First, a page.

I can tell you sometimes I myself am a little put off because I’m only in the top percent or so and not in the top 0.1%.


I think it’s somewhat similar to group of friends or siblings. In healthy relationships, there is caring, understanding and empathy. This is more difficult online, and not knowing sufficient background on who we are “communicating” with.

Personally, I improved my A1C tremendously from what I learned from others here, much of it in flatliners topic. I doubt I would have learned it otherwise. But mostly it encouraged me to “think outside the box”, rather than just following doctors orders (at one time, the “exchange list” for diet and dosing guidance).


What always surprises me, and it shouldn’t, is the number of people following a topic who don’t otherwise comment. I liked the flatliner’s thread but my enthusiasm for it was tempered by the antipathy felt by some other members. I guess there’s no perfect scenario and we should be happy for the positive effects while hoping the negatives are minimized.

I always hoped that celebrating success, as in the flatliner’s thread, created good ripples in the community. Yet I also knew that others could view this “success” as just showing off in a selfish “all about me” kind of style. The use of the word, boast, confirmed for me, again, the dark side of success statistics.

Thank-you, @MM1, for pointing out the good that success celebration can create.


Maybe I don’t completely understand, but would it be allowed for those people who are fortunate enough to have more ‘good days’ than ‘not-so-good’ to tell what works for them? Lately I’ve met with more bad than good days to the point where I am considering a return to MDI (and I’ve been on a pump for almost 15 years).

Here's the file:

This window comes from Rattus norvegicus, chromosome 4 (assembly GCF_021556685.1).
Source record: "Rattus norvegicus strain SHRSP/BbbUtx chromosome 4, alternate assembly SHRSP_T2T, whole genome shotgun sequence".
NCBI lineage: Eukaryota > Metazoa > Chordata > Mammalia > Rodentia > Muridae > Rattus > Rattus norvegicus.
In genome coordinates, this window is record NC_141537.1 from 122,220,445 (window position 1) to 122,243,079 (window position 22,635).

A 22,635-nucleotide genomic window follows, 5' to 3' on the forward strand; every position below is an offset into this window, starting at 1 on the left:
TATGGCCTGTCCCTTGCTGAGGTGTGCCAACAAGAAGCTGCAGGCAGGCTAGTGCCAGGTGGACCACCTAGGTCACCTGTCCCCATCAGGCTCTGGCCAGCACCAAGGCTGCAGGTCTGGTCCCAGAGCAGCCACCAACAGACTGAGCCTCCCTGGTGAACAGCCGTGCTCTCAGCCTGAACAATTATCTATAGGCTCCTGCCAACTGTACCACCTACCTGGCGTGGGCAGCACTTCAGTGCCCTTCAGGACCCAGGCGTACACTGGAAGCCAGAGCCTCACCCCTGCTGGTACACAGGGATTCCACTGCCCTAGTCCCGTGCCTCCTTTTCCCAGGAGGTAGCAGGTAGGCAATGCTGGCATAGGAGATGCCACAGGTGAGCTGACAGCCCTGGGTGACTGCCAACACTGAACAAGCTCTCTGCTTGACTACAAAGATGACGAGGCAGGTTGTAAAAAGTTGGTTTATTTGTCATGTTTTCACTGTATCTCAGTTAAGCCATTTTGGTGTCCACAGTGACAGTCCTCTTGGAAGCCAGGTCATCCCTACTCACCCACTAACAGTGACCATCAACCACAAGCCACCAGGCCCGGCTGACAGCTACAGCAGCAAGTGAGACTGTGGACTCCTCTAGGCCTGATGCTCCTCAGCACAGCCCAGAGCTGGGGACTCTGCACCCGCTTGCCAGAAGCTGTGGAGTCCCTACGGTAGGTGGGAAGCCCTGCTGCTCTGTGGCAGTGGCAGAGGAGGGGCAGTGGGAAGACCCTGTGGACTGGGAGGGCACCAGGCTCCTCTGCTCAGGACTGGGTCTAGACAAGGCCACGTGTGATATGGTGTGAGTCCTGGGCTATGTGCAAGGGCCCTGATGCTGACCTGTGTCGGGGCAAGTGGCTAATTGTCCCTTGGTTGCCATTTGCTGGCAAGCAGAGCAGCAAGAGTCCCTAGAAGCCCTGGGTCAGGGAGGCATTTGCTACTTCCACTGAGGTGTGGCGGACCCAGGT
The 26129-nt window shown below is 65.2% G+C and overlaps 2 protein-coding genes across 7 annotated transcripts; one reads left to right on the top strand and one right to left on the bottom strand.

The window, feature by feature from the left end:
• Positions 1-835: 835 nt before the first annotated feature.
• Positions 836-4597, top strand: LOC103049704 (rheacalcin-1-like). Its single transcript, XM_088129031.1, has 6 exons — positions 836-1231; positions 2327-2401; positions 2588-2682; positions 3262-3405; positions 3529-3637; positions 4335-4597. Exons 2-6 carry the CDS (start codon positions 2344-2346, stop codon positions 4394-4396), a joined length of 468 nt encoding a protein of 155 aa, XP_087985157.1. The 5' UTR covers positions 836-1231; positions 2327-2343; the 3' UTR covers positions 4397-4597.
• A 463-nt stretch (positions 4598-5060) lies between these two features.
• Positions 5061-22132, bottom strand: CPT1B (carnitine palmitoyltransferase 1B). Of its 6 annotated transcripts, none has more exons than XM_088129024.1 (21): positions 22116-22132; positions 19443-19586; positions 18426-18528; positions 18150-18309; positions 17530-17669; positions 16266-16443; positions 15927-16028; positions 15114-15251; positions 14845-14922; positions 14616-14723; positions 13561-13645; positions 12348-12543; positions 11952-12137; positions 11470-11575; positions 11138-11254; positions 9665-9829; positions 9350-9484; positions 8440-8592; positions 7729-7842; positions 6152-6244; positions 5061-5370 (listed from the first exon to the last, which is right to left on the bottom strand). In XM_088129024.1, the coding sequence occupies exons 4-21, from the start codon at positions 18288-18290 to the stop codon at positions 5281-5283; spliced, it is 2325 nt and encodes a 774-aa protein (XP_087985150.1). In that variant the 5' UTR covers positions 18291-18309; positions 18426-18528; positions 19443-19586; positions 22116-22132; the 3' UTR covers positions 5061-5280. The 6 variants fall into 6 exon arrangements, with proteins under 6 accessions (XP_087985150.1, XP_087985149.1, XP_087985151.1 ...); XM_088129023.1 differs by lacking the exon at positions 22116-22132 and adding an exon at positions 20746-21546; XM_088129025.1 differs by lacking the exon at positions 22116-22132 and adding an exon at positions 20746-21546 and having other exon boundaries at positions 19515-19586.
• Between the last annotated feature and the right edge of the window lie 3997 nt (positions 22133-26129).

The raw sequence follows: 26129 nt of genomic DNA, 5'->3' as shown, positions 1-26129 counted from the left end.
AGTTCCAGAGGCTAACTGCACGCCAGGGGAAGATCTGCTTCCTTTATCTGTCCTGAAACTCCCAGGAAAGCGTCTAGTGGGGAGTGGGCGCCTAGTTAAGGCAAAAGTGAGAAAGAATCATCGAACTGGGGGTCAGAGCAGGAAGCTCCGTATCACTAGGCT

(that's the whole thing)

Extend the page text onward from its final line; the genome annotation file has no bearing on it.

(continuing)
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We all live with diabetes and each of our experiences is legitimate and worthy to share. The point I tried to make with this post is that when you experience and share particularly good days, your report may discourage other members. That’s not your intention or motivation but it’s the reality of social interaction in a forum like this.

Have you ever had an experience where very good news in your personal life, like a new job, house, promotion, or other piece of good luck, produces sadness or discouragement in some friends or relatives?

Nothing wrong with shaking things up and returning to MDI if things are not going well for you. Every time I’ve made fundamental changes to my treatment mode, I’ve learned useful things that added to my overall knowledge. In my opinion, all of us on pumps should switch to MDI for a month or two every few years, if only to prove to yourself that you have a viable back-up plan should the need arise. Good luck with whatever you decide to do! Keep us posted.